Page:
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Joe Biden’s Court Vacancy Plan: More Talk of Health Care and the Pandemic

  • September 20, 2020

Mr. Biden — who has pledged to nominate a Black woman to the Supreme Court — was not expected to move to announce his own list of possible choices before Election Day, as Mr. Trump recently did. In a statement, Mr. Biden’s campaign said the former vice president was not “going to play politics on this as Donald Trump has.”

Representative Alexandria Ocasio-Cortez of New York, a leader of the Democratic Party’s progressive wing, agreed with that approach. “It’s less about motivating people around a specific individual to be named to that court,” she said in an interview. “I think we are highly motivated about just making sure that vacancy is protected and preserved for the next president.”

“Right now,” she said of naming names, “the costs outweigh the benefits.”

The Biden campaign will have an unusually direct role in the confirmation fight through Senator Kamala Harris of California, Mr. Biden’s running mate, who stopped by the steps of the Supreme Court on Saturday morning. As a member of the Senate Judiciary Committee, Ms. Harris will serve as an interrogator for whomever Mr. Trump nominates. She has already shined in that role in some notable confrontations with past Trump appointees, including both of his attorneys general.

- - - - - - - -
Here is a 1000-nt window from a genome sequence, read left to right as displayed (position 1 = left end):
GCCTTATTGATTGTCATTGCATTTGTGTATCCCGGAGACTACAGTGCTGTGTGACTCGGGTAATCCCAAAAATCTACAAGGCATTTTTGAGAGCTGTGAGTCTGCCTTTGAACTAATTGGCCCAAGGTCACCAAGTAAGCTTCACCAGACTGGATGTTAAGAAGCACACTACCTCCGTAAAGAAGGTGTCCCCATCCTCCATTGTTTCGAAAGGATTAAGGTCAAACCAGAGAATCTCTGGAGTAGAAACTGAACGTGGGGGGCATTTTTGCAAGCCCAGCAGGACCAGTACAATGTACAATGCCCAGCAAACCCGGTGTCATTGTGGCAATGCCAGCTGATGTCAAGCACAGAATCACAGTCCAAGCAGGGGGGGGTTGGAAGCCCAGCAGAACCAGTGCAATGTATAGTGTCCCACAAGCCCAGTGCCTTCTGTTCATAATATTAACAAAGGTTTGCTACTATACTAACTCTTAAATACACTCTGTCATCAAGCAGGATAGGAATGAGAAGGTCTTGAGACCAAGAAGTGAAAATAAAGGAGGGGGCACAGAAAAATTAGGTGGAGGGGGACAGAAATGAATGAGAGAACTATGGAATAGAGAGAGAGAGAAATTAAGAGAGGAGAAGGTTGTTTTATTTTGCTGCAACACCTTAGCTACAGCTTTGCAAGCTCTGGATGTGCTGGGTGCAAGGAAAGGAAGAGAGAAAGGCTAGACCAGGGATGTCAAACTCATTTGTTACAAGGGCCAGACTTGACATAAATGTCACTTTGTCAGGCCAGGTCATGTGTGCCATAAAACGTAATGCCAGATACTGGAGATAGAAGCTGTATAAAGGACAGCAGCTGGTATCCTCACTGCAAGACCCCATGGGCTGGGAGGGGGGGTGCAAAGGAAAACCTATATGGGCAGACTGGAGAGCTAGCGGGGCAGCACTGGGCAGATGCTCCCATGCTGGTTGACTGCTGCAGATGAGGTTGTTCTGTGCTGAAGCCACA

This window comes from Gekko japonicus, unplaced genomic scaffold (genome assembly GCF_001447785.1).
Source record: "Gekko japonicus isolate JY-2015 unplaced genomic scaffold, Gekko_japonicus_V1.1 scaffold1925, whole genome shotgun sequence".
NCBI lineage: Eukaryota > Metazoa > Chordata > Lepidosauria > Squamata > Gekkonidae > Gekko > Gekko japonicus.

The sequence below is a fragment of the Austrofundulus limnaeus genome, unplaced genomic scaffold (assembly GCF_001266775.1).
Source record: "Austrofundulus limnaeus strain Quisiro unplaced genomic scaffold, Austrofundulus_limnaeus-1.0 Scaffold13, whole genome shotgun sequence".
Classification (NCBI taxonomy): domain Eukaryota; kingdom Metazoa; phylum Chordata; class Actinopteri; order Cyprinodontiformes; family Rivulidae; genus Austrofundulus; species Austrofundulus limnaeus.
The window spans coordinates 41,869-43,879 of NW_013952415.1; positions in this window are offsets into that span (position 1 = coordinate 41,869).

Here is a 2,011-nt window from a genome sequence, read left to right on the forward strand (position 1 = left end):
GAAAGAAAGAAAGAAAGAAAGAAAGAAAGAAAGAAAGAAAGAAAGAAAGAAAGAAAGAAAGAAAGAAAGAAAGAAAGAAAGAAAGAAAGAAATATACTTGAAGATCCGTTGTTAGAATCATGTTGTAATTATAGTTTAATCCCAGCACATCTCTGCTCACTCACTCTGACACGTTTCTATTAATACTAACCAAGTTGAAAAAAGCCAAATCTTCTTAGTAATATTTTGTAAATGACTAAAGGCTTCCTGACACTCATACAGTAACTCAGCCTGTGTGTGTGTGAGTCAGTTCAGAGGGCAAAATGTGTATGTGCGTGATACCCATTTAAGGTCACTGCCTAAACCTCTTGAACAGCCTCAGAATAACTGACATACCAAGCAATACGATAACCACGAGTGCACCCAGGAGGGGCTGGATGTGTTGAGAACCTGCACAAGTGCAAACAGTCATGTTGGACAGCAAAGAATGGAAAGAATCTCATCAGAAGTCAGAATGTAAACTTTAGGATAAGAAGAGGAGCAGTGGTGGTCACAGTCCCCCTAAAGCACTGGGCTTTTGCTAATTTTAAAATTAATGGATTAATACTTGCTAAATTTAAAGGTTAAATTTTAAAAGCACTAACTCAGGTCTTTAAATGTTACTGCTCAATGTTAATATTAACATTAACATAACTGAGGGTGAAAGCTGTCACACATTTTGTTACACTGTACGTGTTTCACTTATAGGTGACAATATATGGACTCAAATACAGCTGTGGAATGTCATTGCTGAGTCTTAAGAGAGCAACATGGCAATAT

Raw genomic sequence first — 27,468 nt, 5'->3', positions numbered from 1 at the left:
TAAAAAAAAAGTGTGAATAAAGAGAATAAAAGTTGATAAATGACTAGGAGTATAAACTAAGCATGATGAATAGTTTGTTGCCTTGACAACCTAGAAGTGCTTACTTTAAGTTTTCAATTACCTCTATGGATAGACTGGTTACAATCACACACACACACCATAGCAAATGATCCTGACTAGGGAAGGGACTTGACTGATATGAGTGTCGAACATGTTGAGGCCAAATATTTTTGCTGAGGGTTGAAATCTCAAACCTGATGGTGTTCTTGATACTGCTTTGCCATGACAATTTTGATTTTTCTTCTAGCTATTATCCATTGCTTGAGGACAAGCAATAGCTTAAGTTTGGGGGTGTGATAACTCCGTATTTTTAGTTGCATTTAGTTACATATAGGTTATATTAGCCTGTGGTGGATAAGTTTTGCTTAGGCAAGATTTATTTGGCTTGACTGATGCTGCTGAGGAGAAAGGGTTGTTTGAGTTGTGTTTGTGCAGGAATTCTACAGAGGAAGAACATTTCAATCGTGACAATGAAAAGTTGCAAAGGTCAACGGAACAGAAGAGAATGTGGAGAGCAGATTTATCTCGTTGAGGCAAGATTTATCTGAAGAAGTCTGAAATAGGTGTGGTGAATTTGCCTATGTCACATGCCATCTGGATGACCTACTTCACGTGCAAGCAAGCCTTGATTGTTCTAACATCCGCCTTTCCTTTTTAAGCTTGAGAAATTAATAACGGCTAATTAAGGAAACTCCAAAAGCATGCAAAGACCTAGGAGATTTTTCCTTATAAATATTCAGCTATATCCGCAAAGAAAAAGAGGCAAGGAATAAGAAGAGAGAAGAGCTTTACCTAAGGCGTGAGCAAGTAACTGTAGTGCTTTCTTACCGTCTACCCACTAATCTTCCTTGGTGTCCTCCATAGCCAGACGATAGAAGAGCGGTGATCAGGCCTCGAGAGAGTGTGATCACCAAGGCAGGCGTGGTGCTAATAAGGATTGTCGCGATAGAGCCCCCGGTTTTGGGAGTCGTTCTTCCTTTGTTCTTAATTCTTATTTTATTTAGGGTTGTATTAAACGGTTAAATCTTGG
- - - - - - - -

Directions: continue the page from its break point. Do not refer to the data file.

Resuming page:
Mr. Biden’s advisers and allies believe that the political environment in the country has reversed years of conventional wisdom that court fights better mobilize conservatives than progressives. Democratic strategists said Mr. McConnell’s decision in 2016 to block President Barack Obama’s nomination of Judge Merrick B. Garland; the election of Mr. Trump; and clarifying court decisions on crucial issues involving immigration, gay rights and abortion had flipped that dynamic.

“Democrats should not approach this from a defensive posture,” said Guy Cecil, the leader of one of the party’s biggest super PACs, Priorities USA, noting that internal polling showed the court as the biggest motivating issue after a defeat of Mr. Trump. “Our goals of stopping this nomination and winning the election are aligned.”

Democratic donors poured unprecedented sums of money into campaigns and causes in the hours after Justice Ginsburg’s death was announced, donating about $80 million online in the first 24 hours.

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